But there’s only one occasion when we “come together as a church,” and that is on the Lord’s Day (1Cor. 11:18). That’s the one place where the reconciling power of the gospel is uniquely visible in the people the gospel creates. It’s the one occasion in which Jesus’ presence is with us in a uniquely powerful way (Matt. 18:15–20; 1Cor. 5:4, 5). It’s the context for our practice of the ordinances of baptism and the Lord’s Supper (1Cor. 11). It’s the one program, for lack of a better term, for which we have both a pattern and prescription in the New Testament: it’s the day Jesus rose, the day the church met, and the day our lives depend on until the Day Christ returns (Lk. 24:1; Jn. 20:19; Acts 20:7; 1Cor. 16:2; Heb. 10:24, 25; Rev. 1:10). There are many important things we’re about doing here. But for all these reasons, the Lord’s Day service is our priority.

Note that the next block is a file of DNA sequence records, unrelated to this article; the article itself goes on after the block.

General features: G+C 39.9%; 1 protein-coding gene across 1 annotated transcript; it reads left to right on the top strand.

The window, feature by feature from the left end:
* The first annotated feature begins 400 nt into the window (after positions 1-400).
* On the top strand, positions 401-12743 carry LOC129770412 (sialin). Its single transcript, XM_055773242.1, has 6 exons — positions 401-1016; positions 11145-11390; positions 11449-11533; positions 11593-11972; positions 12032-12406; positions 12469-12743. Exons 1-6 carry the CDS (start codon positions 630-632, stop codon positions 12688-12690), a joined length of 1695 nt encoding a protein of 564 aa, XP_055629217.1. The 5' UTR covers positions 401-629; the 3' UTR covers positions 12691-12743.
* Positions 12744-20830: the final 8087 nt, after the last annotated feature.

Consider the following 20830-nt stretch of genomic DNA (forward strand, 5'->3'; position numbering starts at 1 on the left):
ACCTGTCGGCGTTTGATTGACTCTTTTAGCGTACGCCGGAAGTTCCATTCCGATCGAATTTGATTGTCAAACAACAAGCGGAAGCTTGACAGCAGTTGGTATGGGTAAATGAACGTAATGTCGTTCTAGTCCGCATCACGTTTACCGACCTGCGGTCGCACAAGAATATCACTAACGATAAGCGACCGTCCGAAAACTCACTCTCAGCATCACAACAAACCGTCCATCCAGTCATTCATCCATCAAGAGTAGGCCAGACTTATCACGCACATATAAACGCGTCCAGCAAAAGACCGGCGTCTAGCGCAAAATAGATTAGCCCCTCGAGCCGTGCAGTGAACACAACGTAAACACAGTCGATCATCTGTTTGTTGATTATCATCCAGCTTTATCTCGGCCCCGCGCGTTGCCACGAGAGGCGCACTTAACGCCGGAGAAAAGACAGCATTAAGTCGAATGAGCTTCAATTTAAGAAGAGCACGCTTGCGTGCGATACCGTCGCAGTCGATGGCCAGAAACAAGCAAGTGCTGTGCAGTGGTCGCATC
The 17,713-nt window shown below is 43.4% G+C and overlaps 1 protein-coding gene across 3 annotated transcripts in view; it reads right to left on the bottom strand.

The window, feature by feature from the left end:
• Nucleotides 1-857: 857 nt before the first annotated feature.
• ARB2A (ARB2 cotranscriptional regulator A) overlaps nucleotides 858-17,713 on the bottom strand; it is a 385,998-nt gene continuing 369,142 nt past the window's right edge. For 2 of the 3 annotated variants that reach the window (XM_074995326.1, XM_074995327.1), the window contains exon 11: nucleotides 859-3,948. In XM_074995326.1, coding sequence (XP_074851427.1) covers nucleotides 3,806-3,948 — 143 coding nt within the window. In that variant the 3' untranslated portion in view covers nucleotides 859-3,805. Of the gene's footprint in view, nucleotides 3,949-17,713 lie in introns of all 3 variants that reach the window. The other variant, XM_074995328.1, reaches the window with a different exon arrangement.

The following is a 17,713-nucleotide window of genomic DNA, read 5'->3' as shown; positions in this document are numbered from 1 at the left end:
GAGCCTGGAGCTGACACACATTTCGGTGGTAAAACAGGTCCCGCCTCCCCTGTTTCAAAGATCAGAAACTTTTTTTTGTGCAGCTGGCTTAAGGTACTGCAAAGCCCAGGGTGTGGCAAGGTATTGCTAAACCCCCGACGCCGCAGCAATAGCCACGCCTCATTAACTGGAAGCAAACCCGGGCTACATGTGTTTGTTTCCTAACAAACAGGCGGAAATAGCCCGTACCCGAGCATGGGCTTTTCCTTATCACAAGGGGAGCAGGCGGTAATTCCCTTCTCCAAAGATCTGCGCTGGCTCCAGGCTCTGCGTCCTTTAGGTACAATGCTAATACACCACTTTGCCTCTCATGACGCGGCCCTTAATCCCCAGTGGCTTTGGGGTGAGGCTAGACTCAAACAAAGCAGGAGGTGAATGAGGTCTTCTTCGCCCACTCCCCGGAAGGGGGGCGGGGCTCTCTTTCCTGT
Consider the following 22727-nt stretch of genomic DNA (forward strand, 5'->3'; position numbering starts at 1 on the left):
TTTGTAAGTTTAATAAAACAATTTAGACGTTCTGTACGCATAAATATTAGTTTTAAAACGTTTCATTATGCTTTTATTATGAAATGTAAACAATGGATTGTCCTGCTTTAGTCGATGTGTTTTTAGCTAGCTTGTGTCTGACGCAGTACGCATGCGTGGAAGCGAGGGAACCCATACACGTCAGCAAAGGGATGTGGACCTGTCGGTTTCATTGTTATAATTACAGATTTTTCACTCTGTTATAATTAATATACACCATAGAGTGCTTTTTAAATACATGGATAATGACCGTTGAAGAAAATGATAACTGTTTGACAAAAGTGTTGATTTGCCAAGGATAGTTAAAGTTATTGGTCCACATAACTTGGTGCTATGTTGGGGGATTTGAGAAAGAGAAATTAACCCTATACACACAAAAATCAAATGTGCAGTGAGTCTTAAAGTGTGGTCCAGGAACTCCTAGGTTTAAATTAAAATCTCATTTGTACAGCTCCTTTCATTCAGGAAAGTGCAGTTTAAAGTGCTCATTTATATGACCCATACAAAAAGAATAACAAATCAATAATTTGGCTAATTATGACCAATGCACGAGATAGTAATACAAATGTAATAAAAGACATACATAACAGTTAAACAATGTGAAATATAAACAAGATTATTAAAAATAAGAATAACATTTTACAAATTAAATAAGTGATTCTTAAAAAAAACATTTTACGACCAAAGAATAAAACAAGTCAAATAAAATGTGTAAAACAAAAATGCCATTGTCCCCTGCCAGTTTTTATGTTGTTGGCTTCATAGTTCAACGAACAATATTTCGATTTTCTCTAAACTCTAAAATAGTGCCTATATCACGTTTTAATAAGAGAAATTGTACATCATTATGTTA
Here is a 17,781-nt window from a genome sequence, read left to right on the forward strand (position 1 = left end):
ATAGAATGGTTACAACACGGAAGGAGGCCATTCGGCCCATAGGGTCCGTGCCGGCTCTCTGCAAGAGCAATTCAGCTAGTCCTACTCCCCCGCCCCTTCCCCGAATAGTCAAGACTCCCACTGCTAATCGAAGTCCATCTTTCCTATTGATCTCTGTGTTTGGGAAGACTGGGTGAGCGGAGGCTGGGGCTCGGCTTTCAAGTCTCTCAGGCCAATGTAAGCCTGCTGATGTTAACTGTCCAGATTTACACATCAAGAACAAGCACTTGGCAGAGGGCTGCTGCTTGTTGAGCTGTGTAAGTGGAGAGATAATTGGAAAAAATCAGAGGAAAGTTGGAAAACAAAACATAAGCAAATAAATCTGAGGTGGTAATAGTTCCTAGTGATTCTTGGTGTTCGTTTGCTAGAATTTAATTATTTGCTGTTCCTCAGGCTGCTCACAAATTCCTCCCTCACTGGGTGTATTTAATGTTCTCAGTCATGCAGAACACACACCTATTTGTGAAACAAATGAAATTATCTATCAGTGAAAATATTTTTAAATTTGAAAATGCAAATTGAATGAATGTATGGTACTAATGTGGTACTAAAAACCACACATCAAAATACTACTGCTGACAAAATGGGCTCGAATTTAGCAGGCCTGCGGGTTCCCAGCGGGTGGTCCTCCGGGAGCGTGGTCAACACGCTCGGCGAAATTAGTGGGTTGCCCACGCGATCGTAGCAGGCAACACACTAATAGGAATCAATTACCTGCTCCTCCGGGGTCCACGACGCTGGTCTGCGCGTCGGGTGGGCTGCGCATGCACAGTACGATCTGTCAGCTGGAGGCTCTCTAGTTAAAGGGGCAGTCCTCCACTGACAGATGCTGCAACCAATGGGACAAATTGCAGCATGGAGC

Another priority is that of love for neighbor.

We’re socially embedded creatures. That’s how God made us. We live together and we make societies. The reason we have the command to love our neighbor is because we owe them love as those made by God in the image of God. We don’t have to love every neighbor in the same way or to the same extent. There are things we know about and things we don’t; things we should know about and things we reasonably can’t. The Good Samaritan would not have become so famous if he hadn’t happened to walk by. Neither would he have been guilty of neglect. There are also things we have more and less power to do something about, and we should use what power we have to do what things we can (Gal. 6:10). Christians in Rome didn’t have the same civic responsibilities as we do in a democratic republic. Then there are ways we must act individually for an individual neighbor, and there are ways we act together for the sake of our neighborhoods and our nation. All of this requires much wisdom.